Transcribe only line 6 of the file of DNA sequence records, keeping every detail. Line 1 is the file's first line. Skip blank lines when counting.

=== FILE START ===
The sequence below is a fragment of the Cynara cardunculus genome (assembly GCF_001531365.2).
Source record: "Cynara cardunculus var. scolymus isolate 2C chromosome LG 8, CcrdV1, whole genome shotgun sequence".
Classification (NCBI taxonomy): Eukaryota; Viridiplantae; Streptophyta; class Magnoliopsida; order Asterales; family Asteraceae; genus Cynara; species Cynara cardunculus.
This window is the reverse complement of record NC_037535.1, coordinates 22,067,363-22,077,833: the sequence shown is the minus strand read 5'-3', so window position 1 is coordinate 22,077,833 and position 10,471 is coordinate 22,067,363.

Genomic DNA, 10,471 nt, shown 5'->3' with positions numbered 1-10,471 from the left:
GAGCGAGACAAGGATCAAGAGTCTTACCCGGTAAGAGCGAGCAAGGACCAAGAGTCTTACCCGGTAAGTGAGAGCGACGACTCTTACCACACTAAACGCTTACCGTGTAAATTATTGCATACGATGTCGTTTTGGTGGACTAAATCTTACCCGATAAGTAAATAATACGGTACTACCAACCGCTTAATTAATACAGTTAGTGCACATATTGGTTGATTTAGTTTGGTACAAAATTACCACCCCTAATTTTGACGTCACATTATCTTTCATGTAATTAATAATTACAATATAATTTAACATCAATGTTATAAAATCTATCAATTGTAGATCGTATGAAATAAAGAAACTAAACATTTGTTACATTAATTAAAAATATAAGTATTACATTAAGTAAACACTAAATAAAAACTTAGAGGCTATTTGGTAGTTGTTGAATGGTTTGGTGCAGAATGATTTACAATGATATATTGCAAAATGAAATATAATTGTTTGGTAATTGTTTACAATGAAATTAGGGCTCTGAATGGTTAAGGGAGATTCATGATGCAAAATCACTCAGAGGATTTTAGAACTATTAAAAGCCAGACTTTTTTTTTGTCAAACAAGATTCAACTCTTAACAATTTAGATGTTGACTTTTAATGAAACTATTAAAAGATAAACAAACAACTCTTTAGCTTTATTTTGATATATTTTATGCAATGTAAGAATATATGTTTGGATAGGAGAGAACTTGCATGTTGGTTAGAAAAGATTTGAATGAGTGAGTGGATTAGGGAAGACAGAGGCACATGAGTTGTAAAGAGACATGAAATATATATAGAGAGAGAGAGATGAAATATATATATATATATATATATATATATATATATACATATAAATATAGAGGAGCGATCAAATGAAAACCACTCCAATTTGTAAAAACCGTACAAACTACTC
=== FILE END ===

GAGCGAGACAAGGATCAAGAGTCTTACCCGGTAAGAGCGAGCAAGGACCAAGAGTCTTACCCGGTAAGTGAGAGCGACGACTCTTACCACACTAAACGCTTACCGTGTAAATTATTGCATACGATGTCGTTTTGGTGGACTAAATCTTACCCGATAAGTAAATAATACGGTACTACCAACCGCTTAATTAATACAGTTAGTGCACATATTGGTTGATTTAGTTTGGTACAAAATTACCACCCCTAATTTTGACGTCACATTATCTTTCATGTAATTAATAATTACAATATAATTTAACATCAATGTTATAAAATCTATCAATTGTAGATCGTATGAAATAAAGAAACTAAACATTTGTTACATTAATTAAAAATATAAGTATTACATTAAGTAAACACTAAATAAAAACTTAGAGGCTATTTGGTAGTTGTTGAATGGTTTGGTGCAGAATGATTTACAATGATATATTGCAAAATGAAATATAATTGTTTGGTAATTGTTTACAATGAAATTAGGGCTCTGAATGGTTAAGGGAGATTCATGATGCAAAATCACTCAGAGGATTTTAGAACTATTAAAAGCCAGACTTTTTTTTTGTCAAACAAGATTCAACTCTTAACAATTTAGATGTTGACTTTTAATGAAACTATTAAAAGATAAACAAACAACTCTTTAGCTTTATTTTGATATATTTTATGCAATGTAAGAATATATGTTTGGATAGGAGAGAACTTGCATGTTGGTTAGAAAAGATTTGAATGAGTGAGTGGATTAGGGAAGACAGAGGCACATGAGTTGTAAAGAGACATGAAATATATATAGAGAGAGAGAGATGAAATATATATATATATATATATATATATATATATATACATATAAATATAGAGGAGCGATCAAATGAAAACCACTCCAATTTGTAAAAACCGTACAAACTACTC